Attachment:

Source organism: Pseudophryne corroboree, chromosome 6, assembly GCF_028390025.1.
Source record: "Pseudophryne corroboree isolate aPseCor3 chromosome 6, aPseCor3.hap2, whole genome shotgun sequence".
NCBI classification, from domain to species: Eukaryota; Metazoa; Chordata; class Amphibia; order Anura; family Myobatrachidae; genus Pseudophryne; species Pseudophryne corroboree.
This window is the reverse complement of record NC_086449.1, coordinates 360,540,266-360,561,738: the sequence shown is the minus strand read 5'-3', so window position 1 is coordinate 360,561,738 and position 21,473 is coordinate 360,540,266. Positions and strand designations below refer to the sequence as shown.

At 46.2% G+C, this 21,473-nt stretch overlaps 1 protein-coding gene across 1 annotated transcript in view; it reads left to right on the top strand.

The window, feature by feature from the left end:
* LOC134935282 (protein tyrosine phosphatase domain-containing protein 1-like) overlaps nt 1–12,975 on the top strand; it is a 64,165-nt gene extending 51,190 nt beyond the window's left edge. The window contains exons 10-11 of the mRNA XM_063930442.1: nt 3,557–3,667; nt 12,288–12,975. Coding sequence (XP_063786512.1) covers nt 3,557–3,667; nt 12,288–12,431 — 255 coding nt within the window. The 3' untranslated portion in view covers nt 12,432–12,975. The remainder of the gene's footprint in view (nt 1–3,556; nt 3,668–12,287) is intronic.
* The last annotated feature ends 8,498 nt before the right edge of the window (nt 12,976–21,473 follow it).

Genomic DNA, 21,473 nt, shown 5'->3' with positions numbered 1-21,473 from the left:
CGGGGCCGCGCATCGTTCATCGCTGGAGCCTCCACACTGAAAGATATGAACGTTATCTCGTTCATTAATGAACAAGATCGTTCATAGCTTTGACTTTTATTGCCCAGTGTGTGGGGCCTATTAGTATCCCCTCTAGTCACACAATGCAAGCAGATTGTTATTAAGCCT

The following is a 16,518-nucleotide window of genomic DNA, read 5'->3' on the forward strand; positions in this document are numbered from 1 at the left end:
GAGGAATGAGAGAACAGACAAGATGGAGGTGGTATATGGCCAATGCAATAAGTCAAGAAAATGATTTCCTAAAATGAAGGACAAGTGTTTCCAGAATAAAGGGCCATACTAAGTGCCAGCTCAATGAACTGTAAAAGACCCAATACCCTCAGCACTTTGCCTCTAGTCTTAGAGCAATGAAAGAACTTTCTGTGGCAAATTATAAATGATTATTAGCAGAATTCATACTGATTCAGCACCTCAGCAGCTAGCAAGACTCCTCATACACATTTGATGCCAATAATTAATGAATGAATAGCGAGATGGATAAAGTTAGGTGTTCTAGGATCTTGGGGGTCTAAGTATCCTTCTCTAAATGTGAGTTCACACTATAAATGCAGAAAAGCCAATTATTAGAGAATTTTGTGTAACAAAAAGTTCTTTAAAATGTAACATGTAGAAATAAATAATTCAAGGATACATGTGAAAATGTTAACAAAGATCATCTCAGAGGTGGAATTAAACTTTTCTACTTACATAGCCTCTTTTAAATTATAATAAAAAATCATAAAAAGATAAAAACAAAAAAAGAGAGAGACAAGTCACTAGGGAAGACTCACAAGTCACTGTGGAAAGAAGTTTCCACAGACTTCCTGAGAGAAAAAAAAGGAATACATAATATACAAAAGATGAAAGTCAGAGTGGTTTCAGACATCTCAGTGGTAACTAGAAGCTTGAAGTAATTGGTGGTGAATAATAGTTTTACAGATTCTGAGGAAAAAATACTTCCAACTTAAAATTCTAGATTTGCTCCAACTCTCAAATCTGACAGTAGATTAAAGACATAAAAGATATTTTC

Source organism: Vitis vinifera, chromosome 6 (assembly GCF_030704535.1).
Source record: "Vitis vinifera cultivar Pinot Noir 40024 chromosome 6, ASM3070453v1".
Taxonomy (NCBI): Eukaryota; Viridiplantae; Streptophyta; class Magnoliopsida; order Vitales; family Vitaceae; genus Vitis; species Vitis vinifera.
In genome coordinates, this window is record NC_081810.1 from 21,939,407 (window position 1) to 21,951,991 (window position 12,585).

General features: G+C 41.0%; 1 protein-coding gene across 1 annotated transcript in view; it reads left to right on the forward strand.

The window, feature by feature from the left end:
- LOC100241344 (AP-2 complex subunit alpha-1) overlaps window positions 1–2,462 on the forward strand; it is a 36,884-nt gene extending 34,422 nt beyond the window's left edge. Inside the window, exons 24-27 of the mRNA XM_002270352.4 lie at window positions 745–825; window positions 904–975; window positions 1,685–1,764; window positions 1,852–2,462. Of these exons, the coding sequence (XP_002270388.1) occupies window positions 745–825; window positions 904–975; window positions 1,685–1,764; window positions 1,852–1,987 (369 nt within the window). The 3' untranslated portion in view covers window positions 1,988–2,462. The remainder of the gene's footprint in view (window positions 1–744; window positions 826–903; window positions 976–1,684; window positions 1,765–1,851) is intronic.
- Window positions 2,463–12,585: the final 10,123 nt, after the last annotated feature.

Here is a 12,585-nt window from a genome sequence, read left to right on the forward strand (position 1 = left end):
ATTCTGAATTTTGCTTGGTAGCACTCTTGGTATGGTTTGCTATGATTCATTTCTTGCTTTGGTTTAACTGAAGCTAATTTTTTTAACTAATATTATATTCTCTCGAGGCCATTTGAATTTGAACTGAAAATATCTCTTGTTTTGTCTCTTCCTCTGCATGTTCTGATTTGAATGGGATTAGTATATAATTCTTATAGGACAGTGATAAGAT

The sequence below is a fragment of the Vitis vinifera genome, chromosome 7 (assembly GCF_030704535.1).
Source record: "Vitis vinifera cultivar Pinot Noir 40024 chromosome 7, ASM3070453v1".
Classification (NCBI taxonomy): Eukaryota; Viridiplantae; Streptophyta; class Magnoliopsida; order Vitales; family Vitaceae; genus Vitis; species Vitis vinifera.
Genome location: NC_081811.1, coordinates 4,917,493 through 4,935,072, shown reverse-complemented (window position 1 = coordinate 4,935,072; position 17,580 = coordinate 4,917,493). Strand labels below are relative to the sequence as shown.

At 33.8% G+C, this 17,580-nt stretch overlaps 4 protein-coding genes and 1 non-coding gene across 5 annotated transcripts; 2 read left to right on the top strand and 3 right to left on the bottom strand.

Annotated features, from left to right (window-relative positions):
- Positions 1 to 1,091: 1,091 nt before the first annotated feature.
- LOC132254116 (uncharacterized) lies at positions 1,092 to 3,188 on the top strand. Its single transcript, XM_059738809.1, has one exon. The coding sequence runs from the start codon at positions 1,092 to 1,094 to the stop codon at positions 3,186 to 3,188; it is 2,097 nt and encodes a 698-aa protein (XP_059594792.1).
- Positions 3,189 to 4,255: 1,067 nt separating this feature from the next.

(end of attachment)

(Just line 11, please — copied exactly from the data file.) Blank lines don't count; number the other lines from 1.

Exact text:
The following is a 16,518-nucleotide window of genomic DNA, read 5'->3' on the forward strand; positions in this document are numbered from 1 at the left end: